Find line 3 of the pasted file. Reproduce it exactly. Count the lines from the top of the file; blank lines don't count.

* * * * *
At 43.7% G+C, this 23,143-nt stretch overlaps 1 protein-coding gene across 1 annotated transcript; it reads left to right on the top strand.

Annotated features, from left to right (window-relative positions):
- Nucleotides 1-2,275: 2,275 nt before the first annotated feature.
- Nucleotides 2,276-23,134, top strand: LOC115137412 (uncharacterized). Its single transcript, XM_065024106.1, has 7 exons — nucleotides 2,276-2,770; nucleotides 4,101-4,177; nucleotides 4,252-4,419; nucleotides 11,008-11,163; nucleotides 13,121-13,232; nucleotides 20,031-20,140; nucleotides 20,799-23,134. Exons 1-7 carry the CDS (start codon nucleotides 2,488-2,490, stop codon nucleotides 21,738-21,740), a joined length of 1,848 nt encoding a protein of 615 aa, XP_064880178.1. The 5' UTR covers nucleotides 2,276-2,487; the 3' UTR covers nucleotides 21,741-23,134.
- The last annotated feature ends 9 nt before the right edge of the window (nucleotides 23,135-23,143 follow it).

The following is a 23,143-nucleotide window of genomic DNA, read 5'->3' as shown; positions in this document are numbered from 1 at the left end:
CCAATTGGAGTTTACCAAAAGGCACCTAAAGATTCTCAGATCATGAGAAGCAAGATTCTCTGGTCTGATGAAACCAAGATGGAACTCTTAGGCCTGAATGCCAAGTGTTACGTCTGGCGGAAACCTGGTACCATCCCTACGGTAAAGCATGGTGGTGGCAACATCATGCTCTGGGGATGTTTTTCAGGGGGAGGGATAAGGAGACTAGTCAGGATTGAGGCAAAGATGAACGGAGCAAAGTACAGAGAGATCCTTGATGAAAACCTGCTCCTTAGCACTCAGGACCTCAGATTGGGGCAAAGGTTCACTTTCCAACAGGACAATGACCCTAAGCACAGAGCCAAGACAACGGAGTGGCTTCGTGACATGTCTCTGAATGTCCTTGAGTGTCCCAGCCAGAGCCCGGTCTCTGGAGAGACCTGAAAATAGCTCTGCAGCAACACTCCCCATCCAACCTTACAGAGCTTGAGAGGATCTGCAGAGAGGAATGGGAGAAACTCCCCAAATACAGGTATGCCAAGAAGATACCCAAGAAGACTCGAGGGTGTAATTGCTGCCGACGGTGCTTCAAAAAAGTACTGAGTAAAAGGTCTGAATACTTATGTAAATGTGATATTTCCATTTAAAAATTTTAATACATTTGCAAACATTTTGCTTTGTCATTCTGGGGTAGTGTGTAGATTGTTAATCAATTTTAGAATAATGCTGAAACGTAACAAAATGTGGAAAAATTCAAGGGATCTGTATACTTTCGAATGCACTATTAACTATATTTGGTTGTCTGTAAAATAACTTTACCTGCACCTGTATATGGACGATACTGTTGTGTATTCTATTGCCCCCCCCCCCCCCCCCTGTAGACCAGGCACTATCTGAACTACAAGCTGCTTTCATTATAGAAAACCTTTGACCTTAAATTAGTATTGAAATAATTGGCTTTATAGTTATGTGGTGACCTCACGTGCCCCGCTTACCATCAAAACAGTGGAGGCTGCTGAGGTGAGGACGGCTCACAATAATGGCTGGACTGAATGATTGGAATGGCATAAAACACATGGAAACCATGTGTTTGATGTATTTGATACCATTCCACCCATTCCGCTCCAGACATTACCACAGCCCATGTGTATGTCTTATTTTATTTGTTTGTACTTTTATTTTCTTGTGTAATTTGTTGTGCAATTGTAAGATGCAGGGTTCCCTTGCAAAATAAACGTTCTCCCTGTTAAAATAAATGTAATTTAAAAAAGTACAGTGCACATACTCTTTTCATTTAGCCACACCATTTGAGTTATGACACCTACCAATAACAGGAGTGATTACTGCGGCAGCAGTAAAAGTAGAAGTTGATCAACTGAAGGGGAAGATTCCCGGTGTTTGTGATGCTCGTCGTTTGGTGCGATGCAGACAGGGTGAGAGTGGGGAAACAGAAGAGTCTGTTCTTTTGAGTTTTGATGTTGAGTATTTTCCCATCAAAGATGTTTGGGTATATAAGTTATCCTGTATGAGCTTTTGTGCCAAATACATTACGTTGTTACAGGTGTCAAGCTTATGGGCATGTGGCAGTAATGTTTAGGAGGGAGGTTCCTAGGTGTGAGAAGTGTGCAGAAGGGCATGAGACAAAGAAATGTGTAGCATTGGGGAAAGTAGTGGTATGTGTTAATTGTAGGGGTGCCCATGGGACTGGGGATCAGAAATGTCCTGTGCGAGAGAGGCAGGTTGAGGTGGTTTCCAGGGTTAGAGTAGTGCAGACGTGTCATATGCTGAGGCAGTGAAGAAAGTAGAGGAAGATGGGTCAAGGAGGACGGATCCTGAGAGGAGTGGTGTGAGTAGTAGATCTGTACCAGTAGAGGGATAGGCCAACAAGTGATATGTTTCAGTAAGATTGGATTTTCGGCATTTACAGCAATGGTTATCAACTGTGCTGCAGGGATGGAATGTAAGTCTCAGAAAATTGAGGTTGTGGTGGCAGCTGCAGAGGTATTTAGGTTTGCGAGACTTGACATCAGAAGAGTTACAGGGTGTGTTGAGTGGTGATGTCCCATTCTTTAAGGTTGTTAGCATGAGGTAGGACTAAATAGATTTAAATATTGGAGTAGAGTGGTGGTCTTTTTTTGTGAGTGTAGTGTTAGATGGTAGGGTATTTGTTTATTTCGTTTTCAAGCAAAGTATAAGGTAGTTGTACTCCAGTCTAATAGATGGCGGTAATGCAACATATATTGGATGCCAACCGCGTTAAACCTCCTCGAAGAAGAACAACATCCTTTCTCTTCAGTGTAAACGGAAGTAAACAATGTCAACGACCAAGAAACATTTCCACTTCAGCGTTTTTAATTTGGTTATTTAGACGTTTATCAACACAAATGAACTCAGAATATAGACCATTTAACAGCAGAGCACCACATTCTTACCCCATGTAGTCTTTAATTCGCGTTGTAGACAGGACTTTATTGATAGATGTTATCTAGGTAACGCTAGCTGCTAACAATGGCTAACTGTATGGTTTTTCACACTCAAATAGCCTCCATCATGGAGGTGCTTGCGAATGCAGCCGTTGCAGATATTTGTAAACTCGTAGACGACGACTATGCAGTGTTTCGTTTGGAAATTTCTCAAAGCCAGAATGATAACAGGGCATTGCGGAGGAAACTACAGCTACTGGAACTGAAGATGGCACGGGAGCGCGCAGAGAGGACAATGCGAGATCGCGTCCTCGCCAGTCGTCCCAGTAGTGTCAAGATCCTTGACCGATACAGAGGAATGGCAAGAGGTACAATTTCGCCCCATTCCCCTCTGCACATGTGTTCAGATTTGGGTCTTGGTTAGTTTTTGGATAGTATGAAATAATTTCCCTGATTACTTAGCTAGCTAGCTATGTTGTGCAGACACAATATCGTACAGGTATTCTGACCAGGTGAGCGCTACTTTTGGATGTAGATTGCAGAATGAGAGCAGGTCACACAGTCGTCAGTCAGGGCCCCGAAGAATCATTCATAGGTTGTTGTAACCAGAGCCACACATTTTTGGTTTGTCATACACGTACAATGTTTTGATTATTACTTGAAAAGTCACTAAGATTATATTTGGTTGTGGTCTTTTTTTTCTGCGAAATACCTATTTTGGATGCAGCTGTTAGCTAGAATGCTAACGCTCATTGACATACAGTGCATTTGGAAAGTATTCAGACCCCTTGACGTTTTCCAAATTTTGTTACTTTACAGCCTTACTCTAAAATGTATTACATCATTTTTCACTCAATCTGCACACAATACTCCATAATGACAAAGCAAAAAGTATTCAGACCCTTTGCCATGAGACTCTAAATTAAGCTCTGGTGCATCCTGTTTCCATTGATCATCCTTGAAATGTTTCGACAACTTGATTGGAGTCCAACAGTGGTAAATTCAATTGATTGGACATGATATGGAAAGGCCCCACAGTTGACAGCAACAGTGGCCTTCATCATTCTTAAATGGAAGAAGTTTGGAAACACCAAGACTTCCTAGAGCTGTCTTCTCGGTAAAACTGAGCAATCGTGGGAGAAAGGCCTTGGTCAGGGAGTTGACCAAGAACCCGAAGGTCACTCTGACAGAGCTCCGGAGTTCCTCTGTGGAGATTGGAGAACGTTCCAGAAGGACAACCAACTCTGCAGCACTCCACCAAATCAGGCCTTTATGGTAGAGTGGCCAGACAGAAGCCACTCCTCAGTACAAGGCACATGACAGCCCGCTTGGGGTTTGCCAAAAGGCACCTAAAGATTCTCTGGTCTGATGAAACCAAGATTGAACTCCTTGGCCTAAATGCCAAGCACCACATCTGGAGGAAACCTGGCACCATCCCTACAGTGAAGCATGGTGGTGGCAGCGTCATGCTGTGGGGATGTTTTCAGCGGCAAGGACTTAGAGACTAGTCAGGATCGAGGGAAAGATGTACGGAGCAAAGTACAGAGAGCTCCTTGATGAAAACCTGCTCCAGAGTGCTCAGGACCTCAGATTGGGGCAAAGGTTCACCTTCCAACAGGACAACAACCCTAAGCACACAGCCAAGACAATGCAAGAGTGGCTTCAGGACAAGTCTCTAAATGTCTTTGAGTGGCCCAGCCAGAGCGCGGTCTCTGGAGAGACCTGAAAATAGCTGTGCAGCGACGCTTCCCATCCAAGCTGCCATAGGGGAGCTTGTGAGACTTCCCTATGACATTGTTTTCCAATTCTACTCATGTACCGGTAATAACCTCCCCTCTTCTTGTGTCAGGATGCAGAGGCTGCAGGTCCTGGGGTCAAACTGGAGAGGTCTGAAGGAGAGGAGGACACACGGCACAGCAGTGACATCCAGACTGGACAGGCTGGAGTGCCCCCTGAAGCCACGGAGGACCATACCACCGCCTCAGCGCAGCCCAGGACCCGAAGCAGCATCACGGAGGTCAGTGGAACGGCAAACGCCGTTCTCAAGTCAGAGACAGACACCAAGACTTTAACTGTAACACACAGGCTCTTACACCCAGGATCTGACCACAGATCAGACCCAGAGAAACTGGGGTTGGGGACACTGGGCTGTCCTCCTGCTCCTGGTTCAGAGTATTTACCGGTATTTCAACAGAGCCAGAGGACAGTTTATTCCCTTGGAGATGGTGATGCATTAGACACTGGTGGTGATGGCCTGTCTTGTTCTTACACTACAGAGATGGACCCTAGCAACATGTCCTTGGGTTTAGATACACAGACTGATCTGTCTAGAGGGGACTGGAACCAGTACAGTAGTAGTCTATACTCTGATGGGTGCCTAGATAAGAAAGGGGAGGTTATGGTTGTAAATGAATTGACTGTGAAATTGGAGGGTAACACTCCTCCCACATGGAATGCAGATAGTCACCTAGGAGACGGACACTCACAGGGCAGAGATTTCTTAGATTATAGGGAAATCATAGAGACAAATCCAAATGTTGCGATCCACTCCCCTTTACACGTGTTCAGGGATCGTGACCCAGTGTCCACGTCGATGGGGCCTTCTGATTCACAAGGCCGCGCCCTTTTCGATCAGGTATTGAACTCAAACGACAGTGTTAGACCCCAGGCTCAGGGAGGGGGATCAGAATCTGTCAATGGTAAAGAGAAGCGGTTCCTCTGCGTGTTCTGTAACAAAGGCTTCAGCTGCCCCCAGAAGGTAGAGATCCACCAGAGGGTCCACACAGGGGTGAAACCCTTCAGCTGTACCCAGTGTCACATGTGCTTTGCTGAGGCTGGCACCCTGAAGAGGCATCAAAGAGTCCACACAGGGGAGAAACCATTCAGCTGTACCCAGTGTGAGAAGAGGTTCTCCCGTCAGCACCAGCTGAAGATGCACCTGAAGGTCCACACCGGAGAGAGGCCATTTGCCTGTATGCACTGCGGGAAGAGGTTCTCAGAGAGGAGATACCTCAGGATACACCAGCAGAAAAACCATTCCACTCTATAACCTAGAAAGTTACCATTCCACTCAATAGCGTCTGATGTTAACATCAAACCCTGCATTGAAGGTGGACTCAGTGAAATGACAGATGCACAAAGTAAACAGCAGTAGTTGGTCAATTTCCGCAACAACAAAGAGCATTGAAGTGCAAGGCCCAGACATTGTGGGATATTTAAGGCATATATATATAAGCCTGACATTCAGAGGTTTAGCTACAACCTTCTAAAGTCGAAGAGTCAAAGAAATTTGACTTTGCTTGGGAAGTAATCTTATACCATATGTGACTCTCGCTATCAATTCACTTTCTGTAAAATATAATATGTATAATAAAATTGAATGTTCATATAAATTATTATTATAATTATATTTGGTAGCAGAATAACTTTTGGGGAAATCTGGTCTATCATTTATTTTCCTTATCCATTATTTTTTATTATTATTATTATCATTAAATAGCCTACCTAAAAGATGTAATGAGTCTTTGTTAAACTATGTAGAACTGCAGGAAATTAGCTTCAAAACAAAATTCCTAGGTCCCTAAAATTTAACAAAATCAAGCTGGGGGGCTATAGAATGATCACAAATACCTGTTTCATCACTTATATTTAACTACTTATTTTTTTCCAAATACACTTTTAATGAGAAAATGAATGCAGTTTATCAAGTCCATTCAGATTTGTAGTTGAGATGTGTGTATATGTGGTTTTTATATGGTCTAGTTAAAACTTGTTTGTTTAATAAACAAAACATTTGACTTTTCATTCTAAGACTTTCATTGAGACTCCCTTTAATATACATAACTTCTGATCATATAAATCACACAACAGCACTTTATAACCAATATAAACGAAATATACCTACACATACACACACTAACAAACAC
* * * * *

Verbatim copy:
- Nucleotides 1-2,275: 2,275 nt before the first annotated feature.